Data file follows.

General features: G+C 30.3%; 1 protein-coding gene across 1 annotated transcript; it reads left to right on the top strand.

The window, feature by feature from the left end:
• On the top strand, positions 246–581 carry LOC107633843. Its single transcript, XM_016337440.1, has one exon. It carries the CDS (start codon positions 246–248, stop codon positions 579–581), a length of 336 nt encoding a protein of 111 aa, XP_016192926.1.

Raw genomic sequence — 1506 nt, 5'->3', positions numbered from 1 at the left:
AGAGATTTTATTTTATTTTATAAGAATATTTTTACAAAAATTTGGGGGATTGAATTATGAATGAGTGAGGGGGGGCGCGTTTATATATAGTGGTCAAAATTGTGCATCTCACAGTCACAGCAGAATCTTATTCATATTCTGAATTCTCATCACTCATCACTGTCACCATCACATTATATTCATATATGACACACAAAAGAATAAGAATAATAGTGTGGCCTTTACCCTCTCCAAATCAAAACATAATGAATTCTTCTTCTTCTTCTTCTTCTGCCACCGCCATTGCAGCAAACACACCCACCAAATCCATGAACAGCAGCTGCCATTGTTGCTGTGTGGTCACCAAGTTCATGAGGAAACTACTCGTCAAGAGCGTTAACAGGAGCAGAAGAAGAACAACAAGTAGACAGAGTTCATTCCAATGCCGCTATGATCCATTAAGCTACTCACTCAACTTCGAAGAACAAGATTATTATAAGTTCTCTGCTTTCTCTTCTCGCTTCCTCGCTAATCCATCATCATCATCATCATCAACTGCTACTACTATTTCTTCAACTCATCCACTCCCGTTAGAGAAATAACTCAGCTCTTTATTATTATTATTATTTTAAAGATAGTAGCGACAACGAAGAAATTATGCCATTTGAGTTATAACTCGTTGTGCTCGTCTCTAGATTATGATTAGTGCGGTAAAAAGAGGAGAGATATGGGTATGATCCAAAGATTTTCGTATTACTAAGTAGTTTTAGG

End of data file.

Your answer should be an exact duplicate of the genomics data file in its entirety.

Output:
General features: G+C 30.3%; 1 protein-coding gene across 1 annotated transcript; it reads left to right on the top strand.

The window, feature by feature from the left end:
• On the top strand, positions 246–581 carry LOC107633843. Its single transcript, XM_016337440.1, has one exon. It carries the CDS (start codon positions 246–248, stop codon positions 579–581), a length of 336 nt encoding a protein of 111 aa, XP_016192926.1.

Raw genomic sequence — 1506 nt, 5'->3', positions numbered from 1 at the left:
AGAGATTTTATTTTATTTTATAAGAATATTTTTACAAAAATTTGGGGGATTGAATTATGAATGAGTGAGGGGGGGCGCGTTTATATATAGTGGTCAAAATTGTGCATCTCACAGTCACAGCAGAATCTTATTCATATTCTGAATTCTCATCACTCATCACTGTCACCATCACATTATATTCATATATGACACACAAAAGAATAAGAATAATAGTGTGGCCTTTACCCTCTCCAAATCAAAACATAATGAATTCTTCTTCTTCTTCTTCTTCTGCCACCGCCATTGCAGCAAACACACCCACCAAATCCATGAACAGCAGCTGCCATTGTTGCTGTGTGGTCACCAAGTTCATGAGGAAACTACTCGTCAAGAGCGTTAACAGGAGCAGAAGAAGAACAACAAGTAGACAGAGTTCATTCCAATGCCGCTATGATCCATTAAGCTACTCACTCAACTTCGAAGAACAAGATTATTATAAGTTCTCTGCTTTCTCTTCTCGCTTCCTCGCTAATCCATCATCATCATCATCATCAACTGCTACTACTATTTCTTCAACTCATCCACTCCCGTTAGAGAAATAACTCAGCTCTTTATTATTATTATTATTTTAAAGATAGTAGCGACAACGAAGAAATTATGCCATTTGAGTTATAACTCGTTGTGCTCGTCTCTAGATTATGATTAGTGCGGTAAAAAGAGGAGAGATATGGGTATGATCCAAAGATTTTCGTATTACTAAGTAGTTTTAGG